Gods and Goddesses Within and Without: A Response to “The Inner Goddess Controversy: We Are Not Gods & They Do Not Live Inside Us: A Polytheistic Opinion,”by Astrea.
by Rev. Dee
First of all let me say that I agree with some of what Astrea has to say, but I also disagree with most of her assertions. So let’s unpack this article bit by bit and see what it’s all about and why I decided to write about it.
I agree with what she says about Fifty Shades of Gray—utter garbage, and utter misogyny at that. Astrea writes, “Lately, I’ve seen a lot about of buzz on the internet about my “inner goddess” and how to unleash her or embody her. This phrase [inner goddess] appears to have increased after it was featured in the Fifty Shades of Gray books and movies. It’s well known that the author of those books promoted a very wrong kind of BDSM–and it appears she advocates for a wrong kind of paganism as well.”
I disagree with the whole idea that the god/dess is not within as well as without. “Thou art god/dess” has been a part of Wicca and paganism ever since I started in the Craft, which was in the late 1960’s. It’s not some invention of Teen Witch movies. And of course it goes much further back than modern paganism in Hinduism, in which each person honors the god/dess within every other person (raise your hand if you’ve ever said Namaste in a yoga class).
I get very, very tired of people trying to tell others what the “right kind” of paganism is. Like, really, Astrea, who died and made you queen? Well, she bases her theory—that we are not gods nor do we have a godhead within us—on the following: “Ask a high priestess or a high priest who channel the gods what it’s like. They’ll likely tell you that it’s uplifting and exhilarating for a few moments, and then, the deity leaves, and it’s exhausting.” Well, ask the people I know who’ve been ridden in a Vodou or Santeria ritual. Yeah, they’re exhausted too. And this proves what exactly? Ask those who learn to channel deity or spirit and are NOT exhausted because they’ve learned to do it without expending their own energy. Yeah, there’s that too. What’s my point? Rituals are exhausting. Some people can channel and not get exhausted. So?
And then she makes this astonishing announcement: “I expect anyone teaching a class or coaching someone about goddess energy to know about what the gods can and can’t do, and what they will and won’t do.” Uh…really? Wouldn’t you have to be a god/dess to know that? How dare she presume. Wouldn’t you, like, really, need to be much more omnipotent than anyone is to truly know what the gods can or can’t do?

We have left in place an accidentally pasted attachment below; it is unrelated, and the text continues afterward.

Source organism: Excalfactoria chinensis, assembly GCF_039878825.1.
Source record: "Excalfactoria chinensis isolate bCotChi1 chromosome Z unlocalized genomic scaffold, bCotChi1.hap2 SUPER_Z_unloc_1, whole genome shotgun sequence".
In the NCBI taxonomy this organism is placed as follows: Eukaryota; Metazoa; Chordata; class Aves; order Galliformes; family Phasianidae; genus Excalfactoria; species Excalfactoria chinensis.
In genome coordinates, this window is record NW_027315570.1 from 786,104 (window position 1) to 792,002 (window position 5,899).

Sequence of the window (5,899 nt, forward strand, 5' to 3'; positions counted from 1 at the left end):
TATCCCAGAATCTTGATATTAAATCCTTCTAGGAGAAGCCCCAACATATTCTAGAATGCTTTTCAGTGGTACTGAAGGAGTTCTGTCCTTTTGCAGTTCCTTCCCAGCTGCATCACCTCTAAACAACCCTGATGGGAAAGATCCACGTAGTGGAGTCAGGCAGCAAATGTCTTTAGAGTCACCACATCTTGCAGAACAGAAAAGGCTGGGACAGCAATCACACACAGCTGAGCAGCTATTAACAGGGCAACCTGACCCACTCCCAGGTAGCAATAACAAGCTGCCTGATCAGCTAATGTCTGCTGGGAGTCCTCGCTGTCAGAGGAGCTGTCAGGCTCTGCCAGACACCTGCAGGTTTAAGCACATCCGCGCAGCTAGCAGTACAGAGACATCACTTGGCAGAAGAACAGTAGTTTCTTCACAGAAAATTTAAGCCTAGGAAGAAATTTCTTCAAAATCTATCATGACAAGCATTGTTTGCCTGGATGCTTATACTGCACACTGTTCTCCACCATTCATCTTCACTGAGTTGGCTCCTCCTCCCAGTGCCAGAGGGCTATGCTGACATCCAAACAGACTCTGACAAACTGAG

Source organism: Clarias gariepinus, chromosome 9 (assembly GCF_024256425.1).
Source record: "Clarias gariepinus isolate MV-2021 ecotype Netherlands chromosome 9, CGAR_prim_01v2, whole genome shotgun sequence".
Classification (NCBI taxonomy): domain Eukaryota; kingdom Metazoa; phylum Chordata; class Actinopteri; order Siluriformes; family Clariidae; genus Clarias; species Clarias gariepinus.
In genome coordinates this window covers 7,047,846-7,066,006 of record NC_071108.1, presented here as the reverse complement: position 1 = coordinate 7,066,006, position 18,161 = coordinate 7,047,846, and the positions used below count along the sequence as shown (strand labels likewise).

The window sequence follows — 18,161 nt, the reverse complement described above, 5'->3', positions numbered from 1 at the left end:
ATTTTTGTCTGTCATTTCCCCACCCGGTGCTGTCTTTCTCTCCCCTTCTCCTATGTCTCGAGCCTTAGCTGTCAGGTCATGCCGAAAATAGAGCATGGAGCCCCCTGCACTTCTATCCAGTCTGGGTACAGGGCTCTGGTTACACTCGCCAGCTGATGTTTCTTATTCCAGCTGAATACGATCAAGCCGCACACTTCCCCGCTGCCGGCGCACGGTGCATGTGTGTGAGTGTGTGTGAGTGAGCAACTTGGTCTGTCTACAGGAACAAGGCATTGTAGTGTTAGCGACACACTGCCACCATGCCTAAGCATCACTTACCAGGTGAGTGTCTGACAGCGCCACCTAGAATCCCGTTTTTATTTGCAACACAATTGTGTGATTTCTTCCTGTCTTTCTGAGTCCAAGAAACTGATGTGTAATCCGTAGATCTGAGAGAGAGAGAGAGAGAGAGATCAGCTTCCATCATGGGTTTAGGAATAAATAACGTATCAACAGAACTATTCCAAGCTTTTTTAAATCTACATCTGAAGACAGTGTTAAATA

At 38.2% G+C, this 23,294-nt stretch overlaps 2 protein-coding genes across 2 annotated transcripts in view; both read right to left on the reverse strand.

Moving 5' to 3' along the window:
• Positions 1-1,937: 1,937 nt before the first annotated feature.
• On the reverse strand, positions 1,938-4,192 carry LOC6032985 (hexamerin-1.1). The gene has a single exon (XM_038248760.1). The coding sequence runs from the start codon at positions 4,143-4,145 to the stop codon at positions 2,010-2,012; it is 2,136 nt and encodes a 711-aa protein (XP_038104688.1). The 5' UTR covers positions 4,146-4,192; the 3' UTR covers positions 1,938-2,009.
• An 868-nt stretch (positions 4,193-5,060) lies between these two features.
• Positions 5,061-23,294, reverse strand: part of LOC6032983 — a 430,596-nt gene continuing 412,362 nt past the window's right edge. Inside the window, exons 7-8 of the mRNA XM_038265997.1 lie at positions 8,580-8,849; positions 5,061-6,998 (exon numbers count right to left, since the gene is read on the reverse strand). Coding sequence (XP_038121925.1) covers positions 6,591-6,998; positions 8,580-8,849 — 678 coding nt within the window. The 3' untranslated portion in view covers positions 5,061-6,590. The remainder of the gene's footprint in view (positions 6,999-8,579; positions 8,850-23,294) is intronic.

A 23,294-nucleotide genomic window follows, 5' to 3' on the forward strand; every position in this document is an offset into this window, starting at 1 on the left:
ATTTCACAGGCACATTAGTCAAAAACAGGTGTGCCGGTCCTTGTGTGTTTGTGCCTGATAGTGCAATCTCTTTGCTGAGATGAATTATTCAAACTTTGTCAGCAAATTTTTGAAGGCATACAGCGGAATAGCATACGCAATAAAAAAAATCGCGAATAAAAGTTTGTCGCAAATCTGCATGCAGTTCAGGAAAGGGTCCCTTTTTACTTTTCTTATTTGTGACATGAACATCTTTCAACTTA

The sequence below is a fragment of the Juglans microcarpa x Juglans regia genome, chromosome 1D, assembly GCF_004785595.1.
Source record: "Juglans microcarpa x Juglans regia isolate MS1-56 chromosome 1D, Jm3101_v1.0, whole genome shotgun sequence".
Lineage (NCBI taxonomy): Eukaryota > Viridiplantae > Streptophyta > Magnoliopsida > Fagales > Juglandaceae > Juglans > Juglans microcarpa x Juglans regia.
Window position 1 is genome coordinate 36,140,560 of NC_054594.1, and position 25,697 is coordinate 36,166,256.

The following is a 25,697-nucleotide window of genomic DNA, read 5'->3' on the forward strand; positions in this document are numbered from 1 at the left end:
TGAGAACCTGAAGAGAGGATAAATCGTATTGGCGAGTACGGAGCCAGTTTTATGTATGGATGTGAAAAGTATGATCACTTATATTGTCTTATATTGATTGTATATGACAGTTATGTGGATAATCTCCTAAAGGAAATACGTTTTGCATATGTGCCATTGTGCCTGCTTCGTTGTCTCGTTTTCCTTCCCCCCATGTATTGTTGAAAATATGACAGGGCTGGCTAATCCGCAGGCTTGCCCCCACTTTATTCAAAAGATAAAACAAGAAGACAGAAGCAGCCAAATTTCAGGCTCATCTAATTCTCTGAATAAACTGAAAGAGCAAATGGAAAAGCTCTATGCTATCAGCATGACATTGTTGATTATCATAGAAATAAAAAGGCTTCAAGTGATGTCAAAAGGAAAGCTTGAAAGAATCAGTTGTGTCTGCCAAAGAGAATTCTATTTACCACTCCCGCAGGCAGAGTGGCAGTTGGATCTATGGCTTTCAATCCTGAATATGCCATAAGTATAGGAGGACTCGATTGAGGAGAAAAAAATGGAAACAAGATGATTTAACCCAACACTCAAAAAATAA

And of course she has to bash the newbies and other writers, which really honks me off. “Their articles and books have created a new tradition, along with a learning curve that they can capitalize on. They ask and answer questions such as who is your inner goddess? How do you awaken her? … Just read the book, take the class, get the coaching sessions, and come to the retreats, of course!” I try very hard not to bash other authors, especially if they’re trying to do something positive, like, say, help to build up a young woman’s self-esteem, something we haven’t been allowed to have for several thousand years now. So, no, I don’t feel this is the “wrong kind” of paganism. And I sure as hell don’t bash beginners. Astrea, you were a beginner once yourself.
And then I read her bio: “Astrea is the author of Intuitive Witchcraft: How To Use Intuition To Elevate Your Craft, as well as the forthcoming book Air Magic: Elements of Witchcraft Volume 2 (Llewellyn Worldwide). She also leads the fire dancing group Aurora Fire and stirs up magic for the Blessed Be Box, the service that ships a "ritual in a box" for new moons and sabbats.” Uh, yeah, and that doesn’t sound anything at all like the books and services she’s bashing, does it? Personally, I don’t see much difference.
In talking about the gods she further states that, “I believe we’re not the gods. We’re humans. We do very human things, like make mistakes, go to the bathroom, grow old, have bad days, and look tired at the end of a long night. The gods don’t do any of those things, as far as I know.” Well, my dear Astrea, you are clearly not conversant in world mythology if you think gods don’t do some of those things. Most pre-Abrahamic gods have very human foibles and make huge mistakes. Why doesn’t the Ifa god Obatala drink alcohol? Because when creating humankind he got drunk and fell asleep, and one of his proto-humans ended up deformed, thus ushering birth defects into humanity, and he’s been deeply embarrassed every since, so much so that he won’t touch alcohol now. The Native American trickster god Coyote talks to his own poop, and apparently sometimes it talks back to him. I guess she’s saying that these stories are all truly mythical—meaning not true—and she could be right about that. Parables and all. But don’t tell me the gods that we look to don’t have human attributes, regardless. After all, we made them.